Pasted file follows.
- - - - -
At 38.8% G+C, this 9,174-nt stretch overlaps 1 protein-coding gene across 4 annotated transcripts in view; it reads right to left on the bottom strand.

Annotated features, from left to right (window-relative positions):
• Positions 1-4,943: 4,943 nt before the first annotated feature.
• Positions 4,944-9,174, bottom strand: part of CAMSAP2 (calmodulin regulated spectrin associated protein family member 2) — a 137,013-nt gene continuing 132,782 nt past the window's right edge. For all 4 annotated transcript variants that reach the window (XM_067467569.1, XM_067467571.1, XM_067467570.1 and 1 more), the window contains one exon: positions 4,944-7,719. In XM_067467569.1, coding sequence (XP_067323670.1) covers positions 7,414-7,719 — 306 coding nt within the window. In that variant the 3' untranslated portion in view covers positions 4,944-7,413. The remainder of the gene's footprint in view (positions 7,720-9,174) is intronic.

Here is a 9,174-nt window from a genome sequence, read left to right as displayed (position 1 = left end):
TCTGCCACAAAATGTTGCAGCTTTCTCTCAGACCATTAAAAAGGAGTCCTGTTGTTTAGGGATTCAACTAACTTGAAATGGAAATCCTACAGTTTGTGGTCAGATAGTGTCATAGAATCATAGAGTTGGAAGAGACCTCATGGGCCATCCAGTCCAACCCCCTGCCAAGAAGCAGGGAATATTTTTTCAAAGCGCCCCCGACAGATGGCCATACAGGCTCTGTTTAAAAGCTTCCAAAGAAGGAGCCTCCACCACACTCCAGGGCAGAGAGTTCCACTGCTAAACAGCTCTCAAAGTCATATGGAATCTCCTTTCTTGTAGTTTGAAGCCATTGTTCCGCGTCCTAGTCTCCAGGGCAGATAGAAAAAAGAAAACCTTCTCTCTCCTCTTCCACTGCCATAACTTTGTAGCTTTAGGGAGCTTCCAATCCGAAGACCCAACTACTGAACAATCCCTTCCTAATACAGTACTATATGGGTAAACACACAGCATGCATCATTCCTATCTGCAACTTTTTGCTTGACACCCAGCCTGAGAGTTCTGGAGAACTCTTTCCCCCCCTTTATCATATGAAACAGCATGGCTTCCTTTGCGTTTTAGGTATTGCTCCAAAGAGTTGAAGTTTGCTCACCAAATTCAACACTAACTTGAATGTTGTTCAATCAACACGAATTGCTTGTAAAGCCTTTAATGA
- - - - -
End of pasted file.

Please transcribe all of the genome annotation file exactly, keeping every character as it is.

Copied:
At 38.8% G+C, this 9,174-nt stretch overlaps 1 protein-coding gene across 4 annotated transcripts in view; it reads right to left on the bottom strand.

Annotated features, from left to right (window-relative positions):
• Positions 1-4,943: 4,943 nt before the first annotated feature.
• Positions 4,944-9,174, bottom strand: part of CAMSAP2 (calmodulin regulated spectrin associated protein family member 2) — a 137,013-nt gene continuing 132,782 nt past the window's right edge. For all 4 annotated transcript variants that reach the window (XM_067467569.1, XM_067467571.1, XM_067467570.1 and 1 more), the window contains one exon: positions 4,944-7,719. In XM_067467569.1, coding sequence (XP_067323670.1) covers positions 7,414-7,719 — 306 coding nt within the window. In that variant the 3' untranslated portion in view covers positions 4,944-7,413. The remainder of the gene's footprint in view (positions 7,720-9,174) is intronic.

Here is a 9,174-nt window from a genome sequence, read left to right as displayed (position 1 = left end):
TCTGCCACAAAATGTTGCAGCTTTCTCTCAGACCATTAAAAAGGAGTCCTGTTGTTTAGGGATTCAACTAACTTGAAATGGAAATCCTACAGTTTGTGGTCAGATAGTGTCATAGAATCATAGAGTTGGAAGAGACCTCATGGGCCATCCAGTCCAACCCCCTGCCAAGAAGCAGGGAATATTTTTTCAAAGCGCCCCCGACAGATGGCCATACAGGCTCTGTTTAAAAGCTTCCAAAGAAGGAGCCTCCACCACACTCCAGGGCAGAGAGTTCCACTGCTAAACAGCTCTCAAAGTCATATGGAATCTCCTTTCTTGTAGTTTGAAGCCATTGTTCCGCGTCCTAGTCTCCAGGGCAGATAGAAAAAAGAAAACCTTCTCTCTCCTCTTCCACTGCCATAACTTTGTAGCTTTAGGGAGCTTCCAATCCGAAGACCCAACTACTGAACAATCCCTTCCTAATACAGTACTATATGGGTAAACACACAGCATGCATCATTCCTATCTGCAACTTTTTGCTTGACACCCAGCCTGAGAGTTCTGGAGAACTCTTTCCCCCCCTTTATCATATGAAACAGCATGGCTTCCTTTGCGTTTTAGGTATTGCTCCAAAGAGTTGAAGTTTGCTCACCAAATTCAACACTAACTTGAATGTTGTTCAATCAACACGAATTGCTTGTAAAGCCTTTAATGA